From Microformats Wiki
Revision as of 19:35, 13 November 2007 by Tantek (talk | contribs) (resolved issues from 2005, moved brainstorming to robots-exclusion-brainstorming)
Jump to navigation Jump to search

robots exclusion issues

These are externally raised issues about robots exclusion with broadly varying degrees of merit. Thus some issues are REJECTED for a number of obvious reasons (but still documented here in case they are re-raised), and others contain longer discussions. Some issues may be ACCEPTED and perhaps cause changes or improved explanations in the spec.

IMPORTANT: Please read the robots exclusion FAQ before giving any feedback or raising any issues as your feedback/issues may already be resolved/answered.

Submitted issues may (and probably will) be edited and rewritten for better terseness, clarity, calmness, rationality, and as neutral a point of view as possible. Write your issues well. — Tantek

For matters relating to the meta robots specification itself, see meta-robots-errata and meta-robots-suggestions.

closed issues

Resolved issues that have no further actions to take. These will likely be moved to a separate page like robots-exclusion-issues-closed.

  • ...

resolved issues

Issues that are resolved but may have outstanding to-do items. As issues are resolved, they will be moved from the top of the Issues list to the bottom of this section.


  • The "efficacy" issues from rel="nofollow" also apply.
    • ACCEPTED. The key here would be to get one or more search engines to implement it and get others to do so as well, just as the original meta robots specification.
  • The "collateral damage" issues from rel="nofollow" also apply.


  • Should earlier values take precedence or later? Does class="robots-nofollow robots-follow" means the same as class="robots-nofollow" or class="robots-follow"?
    • ACCEPTED. Order MUST NOT matter in usage of the class attribute as it is defined to be a set by HTML4. The interpretation of conflicting values could be defined conservatively, that is in the presence of both a directive and its "no" variant, the "no" variant supercedes.
  • meta tag suggests not using conflicting or repeating directives and so does not specify precedence. <p class="robots-noindex robots-index"> is an apparent conflict but in this case the more specific should obviously override the general at its point of applicability, no matter what order the directives appear in.
    • ACCEPTED FAQ. In this case meta robots examples should be constructed and tested with current search engines to see how they treat conflicting and/or repeating directives, various combinations, different orderings.
  • Interaction with rel-nofollow: what does class="robots-follow" rel="nofollow" mean?
    • ACCEPTED FAQ. One possible interpretation is that currently rel-nofollow has no profile URI defined, so the Robot Exclusion Profile takes precedence. In the future, per XMDP's Using Multiple Profiles, the URIs in the 'profile' attribute are to be treated most significant (first) to least significant (last). However XMDP's precedence ordering only applies to the same term being defined twice, not to any sort of semantic conflicts. Note that rel-nofollow only states how to treat the link when indexing it, that is, not giving it any weight. It does not preclude a robot from actually following the link.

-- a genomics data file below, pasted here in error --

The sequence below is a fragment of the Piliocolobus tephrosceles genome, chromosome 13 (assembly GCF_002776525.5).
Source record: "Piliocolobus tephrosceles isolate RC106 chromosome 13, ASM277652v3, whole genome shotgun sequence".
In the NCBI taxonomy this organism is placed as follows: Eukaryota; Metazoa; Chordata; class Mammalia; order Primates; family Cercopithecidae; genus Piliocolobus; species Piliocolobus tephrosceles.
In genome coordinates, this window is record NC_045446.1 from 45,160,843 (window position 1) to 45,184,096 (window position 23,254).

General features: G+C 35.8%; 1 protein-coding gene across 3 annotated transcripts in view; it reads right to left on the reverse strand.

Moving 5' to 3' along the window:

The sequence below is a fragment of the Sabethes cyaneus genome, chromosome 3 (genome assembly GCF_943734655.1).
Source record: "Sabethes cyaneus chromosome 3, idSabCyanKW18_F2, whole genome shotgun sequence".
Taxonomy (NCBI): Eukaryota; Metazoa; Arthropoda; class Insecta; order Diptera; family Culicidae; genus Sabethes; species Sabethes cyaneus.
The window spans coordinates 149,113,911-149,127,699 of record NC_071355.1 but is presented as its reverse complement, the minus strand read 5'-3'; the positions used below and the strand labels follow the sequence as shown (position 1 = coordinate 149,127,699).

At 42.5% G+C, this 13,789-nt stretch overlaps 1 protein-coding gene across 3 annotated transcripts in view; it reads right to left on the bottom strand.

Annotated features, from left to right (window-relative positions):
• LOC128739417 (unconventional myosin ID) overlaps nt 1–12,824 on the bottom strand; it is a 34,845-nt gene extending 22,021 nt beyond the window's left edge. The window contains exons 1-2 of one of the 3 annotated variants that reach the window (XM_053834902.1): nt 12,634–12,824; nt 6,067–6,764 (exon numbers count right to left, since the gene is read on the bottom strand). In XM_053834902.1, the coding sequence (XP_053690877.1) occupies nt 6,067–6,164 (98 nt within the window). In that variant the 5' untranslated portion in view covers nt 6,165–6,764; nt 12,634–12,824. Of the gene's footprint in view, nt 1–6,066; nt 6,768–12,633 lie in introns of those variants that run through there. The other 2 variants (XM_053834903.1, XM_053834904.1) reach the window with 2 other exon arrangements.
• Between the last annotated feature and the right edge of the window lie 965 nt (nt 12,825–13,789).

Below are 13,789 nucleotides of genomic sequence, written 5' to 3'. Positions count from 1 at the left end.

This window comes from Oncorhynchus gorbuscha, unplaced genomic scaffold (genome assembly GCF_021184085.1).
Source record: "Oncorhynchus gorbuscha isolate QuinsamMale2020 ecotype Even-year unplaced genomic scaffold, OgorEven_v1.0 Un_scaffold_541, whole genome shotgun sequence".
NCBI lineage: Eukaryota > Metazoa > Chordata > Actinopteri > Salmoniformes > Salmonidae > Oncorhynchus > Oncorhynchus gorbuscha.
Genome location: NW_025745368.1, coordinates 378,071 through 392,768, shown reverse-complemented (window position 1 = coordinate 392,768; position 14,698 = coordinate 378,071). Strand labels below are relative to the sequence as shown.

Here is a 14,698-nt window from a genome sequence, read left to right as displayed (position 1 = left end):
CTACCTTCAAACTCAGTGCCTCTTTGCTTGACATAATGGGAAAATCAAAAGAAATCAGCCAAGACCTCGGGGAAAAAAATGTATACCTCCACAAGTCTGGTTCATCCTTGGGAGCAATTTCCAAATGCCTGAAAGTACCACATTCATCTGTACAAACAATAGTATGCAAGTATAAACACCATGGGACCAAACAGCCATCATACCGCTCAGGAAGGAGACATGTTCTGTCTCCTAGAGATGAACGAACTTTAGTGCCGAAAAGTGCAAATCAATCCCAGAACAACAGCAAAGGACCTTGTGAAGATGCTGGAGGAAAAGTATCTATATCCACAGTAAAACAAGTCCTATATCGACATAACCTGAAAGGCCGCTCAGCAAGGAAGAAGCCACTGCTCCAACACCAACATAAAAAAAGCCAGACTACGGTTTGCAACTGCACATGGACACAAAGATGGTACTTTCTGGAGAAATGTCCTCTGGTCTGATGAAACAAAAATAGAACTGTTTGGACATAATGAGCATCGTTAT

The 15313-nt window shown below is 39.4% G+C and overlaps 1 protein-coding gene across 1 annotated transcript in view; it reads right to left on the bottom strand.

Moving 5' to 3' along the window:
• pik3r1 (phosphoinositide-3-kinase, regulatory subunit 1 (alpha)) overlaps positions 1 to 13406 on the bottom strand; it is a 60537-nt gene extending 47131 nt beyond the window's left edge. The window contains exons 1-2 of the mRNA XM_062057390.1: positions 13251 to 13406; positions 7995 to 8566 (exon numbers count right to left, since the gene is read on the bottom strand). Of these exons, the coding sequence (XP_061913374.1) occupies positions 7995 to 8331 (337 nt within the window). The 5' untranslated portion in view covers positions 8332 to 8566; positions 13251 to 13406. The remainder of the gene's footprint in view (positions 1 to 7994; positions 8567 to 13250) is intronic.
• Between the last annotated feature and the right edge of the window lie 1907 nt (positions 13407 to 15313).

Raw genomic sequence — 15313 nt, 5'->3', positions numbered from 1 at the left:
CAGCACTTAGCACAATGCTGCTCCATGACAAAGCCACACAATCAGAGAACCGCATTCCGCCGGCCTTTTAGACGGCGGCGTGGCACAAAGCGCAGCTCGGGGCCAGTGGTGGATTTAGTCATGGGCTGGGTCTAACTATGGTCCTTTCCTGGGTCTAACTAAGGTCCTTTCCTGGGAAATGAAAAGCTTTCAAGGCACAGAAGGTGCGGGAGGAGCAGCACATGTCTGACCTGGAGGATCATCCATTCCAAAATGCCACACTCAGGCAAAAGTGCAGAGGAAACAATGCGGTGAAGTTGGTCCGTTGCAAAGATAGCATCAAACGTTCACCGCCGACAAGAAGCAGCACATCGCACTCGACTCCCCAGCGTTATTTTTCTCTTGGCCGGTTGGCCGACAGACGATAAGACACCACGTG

• Modern search engines normally support phrase queries. A phrase query only maches documents that contain the words of the query, consecutively and in the same order. That does beg the question of whether a matched phrase should be allowed to straddle a class="robots-noindex" region. Intuitively this should not be allowed. The phrase query "word1 word2" should not match a document that contains word1 <b class="robots-noindex>ignore</b> word2. This does allow for an interesting tool for webmasters can specify that juxtaposed words not be considered to be phrases -- just specify an empty unindexed region as in word1 <b class="robots-noindex></b> word2.
    • ACCEPTED FAQ. Yes, any content in a "noindex" element should be treated as if it is not present, and thus would not form part of a phrase. The second example is less clear however, since many search engines search for phrases withoiut spaces as well, e.g. they provide results for "word1word2" even when the user searches for "word1 word2".



  • The keywords all and none are defined by the Robots META Tag as convenience shortcuts to enable or disable the combination of nofollow and noindex, but predate Google's noarchive and should not be considered to include it. As a result, for purposes of clarity and simplicity (the XMDP Minimalism principle), they are not included in this version of the Robot Exclusion Profile.



Suitability as a microformat

  • open issue! Isn't the Robot Exclusion Profile designed for machines first and humans second instead of vice versa? Yes, just as much as rel-nofollow, the deployed microformat that it's designed to replace.
  • I'd like to echo this concern. We need to discuss whether or not this is a suitable microformat. --RyanKing 13:34, 17 Jan 2006 (PST)


Please use this format (copy and paste this to the end of the list to add your issues):

  • open issue! YYYY-MM-DD raised by YOURNAME.
    1. Issue 1: Here is the first issue I have.
    2. Issue 2: Here is the second issue I have.

related pages